There are exactly 1 million copycat recipes for the Cafe Rio pork out there. I've read through them all and tasted many of them, and found them all... lacking. Most of them involve a crock pot, but leave the meat sitting in a puddle of flavored water at the end. That's water that will either not come out with your meat, leaving the flavor in the pot, or will come out with your meat, ruining your salad or tacos or burrito or whatever by making it too soggy and drippy. Actual Cafe Rio pork is not sitting in a puddle of water, but has a drippy glaze, loose enough to flavor the other things it's touching, but thick enough to not run around where it's not wanted.
There are a few recipes that attempt to remedy this consistency issue by throwing away all the liquid that's produced in the cooking process and making a new sauce to add to the pork after it's been shredded. That's on the right track, but that liquid you're throwing away has all this great flavor you'd be losing. It's a waste to then make a sauce out of some of the same ingredients that went into the stuff you just threw away. On top of that, the cooking liquid has, like, pork stuff in it. Rendered collagen or something. I'm not actually sure what's coming out of the pork and into the liquid, but it's essentially turned the liquid into pork broth with all this umami and stuff in it, especially so if your pork roast had a bone in it when you started. That porky flavor is super important to the final product.
So, I add the additional step of turning the cooking liquid into my sauce, then reducing it (boiling it for a while until a lot of the water evaporates) until I get the more syrupy/glazey sort of consistency I'm looking for. That's the big revolutionary step that makes this recipe better than the others.
On top of that, I've played with the ingredients somewhat. Most recipes use Coke, which is great for southern cooking, but doesn't seem as good here. Coke braised things seem a little dry and acidic tasting to me, so I didn't think it was the right choice here. I used root beer instead because the flavor comes from, like, herbs or something. I also used Dr Pepper. I think someone told me once that Cafe Rio makes their pork with Dr Pepper. Or, maybe Dr Pepper reminds me of my Uncle Rex, and he spent lots of time in New Mexico, and Cafe Rio's food share something with the specific style of Mexican cooking from that area so it seemed appropriate. Regardless of my lack of care and thinking that went into the choice of these sodas, the flavor profile was still far preferable to any of the copycat recipes made from Coke.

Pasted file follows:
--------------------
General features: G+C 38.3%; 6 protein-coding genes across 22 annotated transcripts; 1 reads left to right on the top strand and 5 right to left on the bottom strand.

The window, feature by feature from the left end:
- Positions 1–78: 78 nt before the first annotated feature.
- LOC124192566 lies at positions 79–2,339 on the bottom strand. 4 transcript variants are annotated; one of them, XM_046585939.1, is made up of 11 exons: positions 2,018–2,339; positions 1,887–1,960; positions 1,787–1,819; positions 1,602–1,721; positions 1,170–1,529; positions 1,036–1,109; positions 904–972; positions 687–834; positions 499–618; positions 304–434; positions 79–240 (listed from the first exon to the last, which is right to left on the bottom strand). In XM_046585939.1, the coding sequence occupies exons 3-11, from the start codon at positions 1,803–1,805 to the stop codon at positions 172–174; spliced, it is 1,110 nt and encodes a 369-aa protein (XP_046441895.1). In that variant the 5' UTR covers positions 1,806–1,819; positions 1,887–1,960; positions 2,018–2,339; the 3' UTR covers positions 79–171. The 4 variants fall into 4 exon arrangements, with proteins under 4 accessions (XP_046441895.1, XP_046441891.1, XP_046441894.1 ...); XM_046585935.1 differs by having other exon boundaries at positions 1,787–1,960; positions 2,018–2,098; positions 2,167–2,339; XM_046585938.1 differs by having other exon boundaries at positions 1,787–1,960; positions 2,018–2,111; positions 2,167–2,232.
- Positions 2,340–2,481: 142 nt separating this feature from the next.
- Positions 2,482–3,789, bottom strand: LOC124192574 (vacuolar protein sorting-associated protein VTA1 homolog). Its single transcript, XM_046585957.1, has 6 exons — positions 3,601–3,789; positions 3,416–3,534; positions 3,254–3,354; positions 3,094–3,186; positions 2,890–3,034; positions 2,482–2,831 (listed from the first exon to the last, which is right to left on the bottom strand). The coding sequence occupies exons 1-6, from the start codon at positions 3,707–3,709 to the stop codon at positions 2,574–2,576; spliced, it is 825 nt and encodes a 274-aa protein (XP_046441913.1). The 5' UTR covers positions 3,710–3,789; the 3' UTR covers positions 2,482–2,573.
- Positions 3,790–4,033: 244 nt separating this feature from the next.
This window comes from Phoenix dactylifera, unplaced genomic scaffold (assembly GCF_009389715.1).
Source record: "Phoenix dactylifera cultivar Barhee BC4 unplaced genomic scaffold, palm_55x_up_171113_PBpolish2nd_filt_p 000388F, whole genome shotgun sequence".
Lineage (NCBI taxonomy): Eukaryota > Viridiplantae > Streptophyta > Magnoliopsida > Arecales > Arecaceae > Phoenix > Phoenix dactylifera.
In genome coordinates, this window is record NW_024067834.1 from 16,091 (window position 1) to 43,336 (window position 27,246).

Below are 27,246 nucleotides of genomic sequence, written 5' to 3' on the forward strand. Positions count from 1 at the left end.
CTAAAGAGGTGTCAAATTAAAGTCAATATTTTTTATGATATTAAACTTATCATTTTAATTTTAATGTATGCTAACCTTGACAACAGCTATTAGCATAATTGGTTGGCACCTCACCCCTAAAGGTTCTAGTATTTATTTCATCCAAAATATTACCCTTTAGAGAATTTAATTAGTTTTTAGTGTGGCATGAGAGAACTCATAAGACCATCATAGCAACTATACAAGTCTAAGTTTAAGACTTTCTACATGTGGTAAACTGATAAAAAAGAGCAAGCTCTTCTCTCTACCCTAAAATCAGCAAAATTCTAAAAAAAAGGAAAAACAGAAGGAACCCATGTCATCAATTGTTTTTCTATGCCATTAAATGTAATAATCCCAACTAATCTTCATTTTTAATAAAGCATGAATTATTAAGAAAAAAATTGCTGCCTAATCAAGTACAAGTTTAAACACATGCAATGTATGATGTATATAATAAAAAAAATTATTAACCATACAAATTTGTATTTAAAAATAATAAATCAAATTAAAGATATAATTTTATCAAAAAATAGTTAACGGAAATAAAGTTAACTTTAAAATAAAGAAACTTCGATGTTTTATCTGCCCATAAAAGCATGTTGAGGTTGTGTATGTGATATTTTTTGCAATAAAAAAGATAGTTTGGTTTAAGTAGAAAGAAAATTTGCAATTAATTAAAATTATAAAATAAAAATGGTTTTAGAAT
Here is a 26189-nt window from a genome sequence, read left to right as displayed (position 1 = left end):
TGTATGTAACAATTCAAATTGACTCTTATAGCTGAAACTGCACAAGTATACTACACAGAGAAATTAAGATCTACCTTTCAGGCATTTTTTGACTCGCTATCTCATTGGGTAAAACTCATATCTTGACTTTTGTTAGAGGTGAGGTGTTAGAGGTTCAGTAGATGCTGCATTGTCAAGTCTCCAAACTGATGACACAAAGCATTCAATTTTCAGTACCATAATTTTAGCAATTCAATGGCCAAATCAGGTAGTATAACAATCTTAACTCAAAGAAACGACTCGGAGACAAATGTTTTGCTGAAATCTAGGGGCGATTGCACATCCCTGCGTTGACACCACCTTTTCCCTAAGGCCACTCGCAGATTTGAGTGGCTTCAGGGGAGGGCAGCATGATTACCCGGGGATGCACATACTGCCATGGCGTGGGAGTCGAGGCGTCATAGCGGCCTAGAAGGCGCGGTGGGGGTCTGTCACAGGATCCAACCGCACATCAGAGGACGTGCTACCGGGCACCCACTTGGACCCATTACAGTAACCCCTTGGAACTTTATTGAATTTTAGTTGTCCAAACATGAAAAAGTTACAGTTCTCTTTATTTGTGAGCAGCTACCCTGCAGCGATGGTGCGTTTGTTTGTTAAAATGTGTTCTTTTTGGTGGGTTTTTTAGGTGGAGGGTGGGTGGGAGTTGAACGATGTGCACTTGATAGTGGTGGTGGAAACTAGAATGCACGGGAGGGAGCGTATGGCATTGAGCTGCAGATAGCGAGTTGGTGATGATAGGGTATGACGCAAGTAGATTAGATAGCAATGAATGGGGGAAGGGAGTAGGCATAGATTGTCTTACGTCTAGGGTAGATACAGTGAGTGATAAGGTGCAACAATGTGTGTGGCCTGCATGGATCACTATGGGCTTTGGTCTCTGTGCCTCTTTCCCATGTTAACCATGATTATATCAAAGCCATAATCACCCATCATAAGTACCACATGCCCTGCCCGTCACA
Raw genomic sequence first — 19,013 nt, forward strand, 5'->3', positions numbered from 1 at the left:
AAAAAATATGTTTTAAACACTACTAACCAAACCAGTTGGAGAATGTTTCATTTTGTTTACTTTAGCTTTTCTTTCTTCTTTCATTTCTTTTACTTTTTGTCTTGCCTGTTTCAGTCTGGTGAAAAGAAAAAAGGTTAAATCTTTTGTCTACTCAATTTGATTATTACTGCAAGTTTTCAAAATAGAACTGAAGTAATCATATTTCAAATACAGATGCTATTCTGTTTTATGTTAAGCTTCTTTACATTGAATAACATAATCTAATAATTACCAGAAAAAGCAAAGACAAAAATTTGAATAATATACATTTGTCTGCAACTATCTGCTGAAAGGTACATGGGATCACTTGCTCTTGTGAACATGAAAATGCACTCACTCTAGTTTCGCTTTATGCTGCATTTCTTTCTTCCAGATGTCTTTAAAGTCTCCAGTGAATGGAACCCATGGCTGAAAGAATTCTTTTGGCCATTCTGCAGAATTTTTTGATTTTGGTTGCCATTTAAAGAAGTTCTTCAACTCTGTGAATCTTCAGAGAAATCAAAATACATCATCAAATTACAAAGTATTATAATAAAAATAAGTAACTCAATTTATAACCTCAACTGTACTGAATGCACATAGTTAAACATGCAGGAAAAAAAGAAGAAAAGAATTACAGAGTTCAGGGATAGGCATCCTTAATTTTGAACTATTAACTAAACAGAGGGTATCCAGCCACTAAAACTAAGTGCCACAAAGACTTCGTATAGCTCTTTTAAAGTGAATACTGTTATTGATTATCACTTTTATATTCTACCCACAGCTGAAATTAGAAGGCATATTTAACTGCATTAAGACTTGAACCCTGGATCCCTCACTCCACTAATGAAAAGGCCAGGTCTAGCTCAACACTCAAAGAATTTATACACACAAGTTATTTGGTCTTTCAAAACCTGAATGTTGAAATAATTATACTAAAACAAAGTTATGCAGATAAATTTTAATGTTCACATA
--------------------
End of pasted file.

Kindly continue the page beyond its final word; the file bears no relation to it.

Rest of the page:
I made this recipe for a dinner party tonight, and it appeared to be unanimously loved. The guests I talked to all agreed that it was definitely closer in consistency to the actual Cafe Rio pork than anything else we'd tried. And while we didn't have any actual Cafe Rio pork to compare against, we thought it was at least closer to the taste we remembered than the other things we've tried.
So, I'm not going to say this is an exact copycat recipe, since memory is a fickle thing. If put to a direct taste test, I might find that it's actually much further in taste. Even if that were true, this recipe still makes some really great tasting pork, so it's what I'm sticking with from here on out.
Cafe Rio Pork Barbacoa
2 lb pork shoulder roast (If the roast is bigger, scale the other ingredients appropriately)
1 cup Dr. Pepper®
1 cup root beer
1/4 tsp garlic salt
1/4 tsp onion powder
1/4 tsp chili powder
4 oz can diced green chilies
1/2 cup brown sugar
Put the pork in the Crock Pot® with the sodas and the spices. Cook on low for 6-8 hours until the the pork is ready to shred easily.